Determination of the viability of microbial cells inhabiting the biofilm population
The MTT (3-(4,5-Dimethyl-2-thiazolyl)-2,5-diphenyl-2H-tetrazolium bromide) method that is based on the reduction of a tetrazolium salt was accomplished using the method previously described . In brief, the bacterial suspension was incubated in 96-well microtitration plates and the free-floating cells were removed. About 150 μl of phosphate-buffered saline (PBS) containing 50 μl of MTT solution, at a concentration of 0.3%, were added to each well and incubated for 2 h at 37°C. The MTT solution was then withdrawn from the wells and 150 μl of dimethyl sulphoxide (DMSO) was added and incubated at room temperature for 15 min. The absorbance of the resulting solution was measured using ELISA AutoReader at a wavelength of 550 nm.
Detection of the relative gene expression of the biofilm specific gene using Rotor-Gene Q 5 plex apparatus (Qiagen, Germany) was accomplished before and after adaptation of 10 K. pneumoniae isolates to BAC utilizing the Rotor-Gene Q software. The gene gapA was utilized as the housekeeping gene . Total RNA was extracted according to the protocol of the manufacturer of Purelink® RNA Mini Kit (Thermo Scientific, USA). RNA was then converted into cDNA using the power cDNA synthesis kit (first-strand cDNA synthesis) (iNtRON Biotechnology, Korea). The amplification of the biofilm gene (bssS) was carried out using Power SYBR® Green master mix (Thermo SCIENTIFIC, USA). Primers designed as previously described by Hassan et al.  with the following sequences: the forward primer 5′-GATTCAATTTTGGCGATTCCTGC-3′ and the reverse primer 5′-TAATGAAGTCATTCAGACTCATCC-3′. Relative gene expression was calculated by the 2−ΔΔCt method , and the isolates before BAC adaptation were utilized as control samples. When there was an increase of 2-fold or more in comparison with that of the control samples, overexpression was designated (Fernández-Cuenca et al. 2015). All the experiments were performed in triplicate and the result values were expressed as mean ± SD.
PCR and nucleotide sequencing
The genomic DNA was extracted using the GeneJET Genomic DNA Extraction Kit following the manufacturer’s protocol (Thermo Scientific, USA). Amplification using the forward and reverse primers of the biofilm gene bssS (mentioned before) was performed in a total volume of 25 μl containing 1 μl DNA extract, 1 μl of forward primer (10 μM), 1 μl of reverse primer (10 μM), 12.5 μl of Dream green PCR master mix (Thermo Scientific, USA) and 9.5 μl of nuclease-free water. The thermocycler (Thermo Scientific, USA) was programmed with the following conditions including initial denaturation at 94 °C for 2 min, followed by 35 cycles of denaturation at 94 °C for 40 s, annealing at 48 °C for 1 min, extension at 72 °C for 1 min, and final cycle of amplification at 72 °C for 5 min. For the conformation of production of PCR product, the generated amplicon (225 bp) was visualized on 1.5% agarose gel electrophoresis stained with ethidium bromide and illuminated under UV transilluminator (Kowell, Spain). The PCR amplicons were purified using the PCR Purification Kit (PP-201XS; Jena Bioscience, Germany) according to the manufacturer’s instructions. The purified PCR products were then sent to LGC Company (Germany) to be sequenced in the forward direction using ABI 3730XL DNA sequencer (Thermo SCIENTIFIC, USA).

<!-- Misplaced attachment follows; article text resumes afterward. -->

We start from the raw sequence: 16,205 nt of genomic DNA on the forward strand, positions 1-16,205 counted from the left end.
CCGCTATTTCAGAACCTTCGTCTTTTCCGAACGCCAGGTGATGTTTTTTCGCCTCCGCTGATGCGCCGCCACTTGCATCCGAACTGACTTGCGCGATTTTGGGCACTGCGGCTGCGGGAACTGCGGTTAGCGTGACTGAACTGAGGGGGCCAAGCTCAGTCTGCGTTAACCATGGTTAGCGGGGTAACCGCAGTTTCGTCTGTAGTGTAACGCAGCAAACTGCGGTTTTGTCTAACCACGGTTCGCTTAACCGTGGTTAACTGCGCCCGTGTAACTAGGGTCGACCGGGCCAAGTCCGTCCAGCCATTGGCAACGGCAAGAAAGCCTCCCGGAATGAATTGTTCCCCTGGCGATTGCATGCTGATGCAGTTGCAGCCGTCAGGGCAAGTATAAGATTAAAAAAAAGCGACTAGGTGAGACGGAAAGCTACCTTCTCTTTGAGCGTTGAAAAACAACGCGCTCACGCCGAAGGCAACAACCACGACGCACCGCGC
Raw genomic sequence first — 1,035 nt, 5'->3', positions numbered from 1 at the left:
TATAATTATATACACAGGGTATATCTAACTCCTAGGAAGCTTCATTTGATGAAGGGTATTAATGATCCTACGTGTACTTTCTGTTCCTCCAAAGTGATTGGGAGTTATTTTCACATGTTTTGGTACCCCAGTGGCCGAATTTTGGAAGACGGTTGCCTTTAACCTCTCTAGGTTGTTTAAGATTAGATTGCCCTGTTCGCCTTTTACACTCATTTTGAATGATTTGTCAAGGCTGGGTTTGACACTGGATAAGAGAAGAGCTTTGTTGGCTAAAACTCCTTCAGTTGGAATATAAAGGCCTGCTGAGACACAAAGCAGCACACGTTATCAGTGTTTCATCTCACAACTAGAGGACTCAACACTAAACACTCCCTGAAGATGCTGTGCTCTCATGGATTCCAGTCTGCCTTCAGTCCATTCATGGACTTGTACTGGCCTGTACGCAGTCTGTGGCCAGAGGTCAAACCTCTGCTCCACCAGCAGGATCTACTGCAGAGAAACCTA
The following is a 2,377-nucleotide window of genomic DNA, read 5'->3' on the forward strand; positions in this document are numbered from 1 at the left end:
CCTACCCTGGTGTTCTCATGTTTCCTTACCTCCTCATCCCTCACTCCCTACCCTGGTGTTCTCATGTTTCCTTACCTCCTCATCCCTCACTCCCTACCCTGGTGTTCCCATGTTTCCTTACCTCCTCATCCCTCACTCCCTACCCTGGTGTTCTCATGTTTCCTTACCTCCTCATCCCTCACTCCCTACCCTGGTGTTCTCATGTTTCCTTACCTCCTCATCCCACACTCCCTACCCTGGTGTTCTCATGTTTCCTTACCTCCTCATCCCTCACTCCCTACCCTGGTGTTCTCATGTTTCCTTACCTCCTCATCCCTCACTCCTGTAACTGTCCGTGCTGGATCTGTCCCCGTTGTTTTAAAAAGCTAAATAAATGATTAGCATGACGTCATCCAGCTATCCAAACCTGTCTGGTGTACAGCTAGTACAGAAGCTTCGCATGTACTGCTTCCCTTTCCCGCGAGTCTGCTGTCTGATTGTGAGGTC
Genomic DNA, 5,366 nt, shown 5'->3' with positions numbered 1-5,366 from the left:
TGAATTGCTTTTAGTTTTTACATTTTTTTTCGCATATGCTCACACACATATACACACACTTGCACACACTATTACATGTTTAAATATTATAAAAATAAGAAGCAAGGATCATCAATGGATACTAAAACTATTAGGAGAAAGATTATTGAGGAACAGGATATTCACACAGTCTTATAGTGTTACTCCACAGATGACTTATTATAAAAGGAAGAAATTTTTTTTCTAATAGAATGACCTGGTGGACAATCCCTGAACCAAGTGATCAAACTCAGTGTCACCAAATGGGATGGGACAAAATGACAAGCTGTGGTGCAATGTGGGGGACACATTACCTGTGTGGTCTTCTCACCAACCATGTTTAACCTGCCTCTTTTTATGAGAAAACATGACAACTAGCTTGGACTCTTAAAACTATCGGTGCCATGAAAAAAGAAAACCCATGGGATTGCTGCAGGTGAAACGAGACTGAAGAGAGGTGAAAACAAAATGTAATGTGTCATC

The sequences were analyzed using the Chromas 2.6.5 program (https://technelysium.com.au/wp/chromas/) and the identity of the sequenced PCR products was examined using Blast search against GenBank database (http://blast.ncbi.nlm.nih.gov/Blast.cgi). The alignments and assembly of the sequences were performed using Jalview 2.10.2 software.
Independent repeating of experiments (at least three times) was carried out in order to achieve reproducibility. The expression of the data was in the form of mean and standard deviation. One-way ANOVA was utilized to detect the significant differences among the tested groups (p < 0.05) using IBM SPSS (17.0, IBM, USA).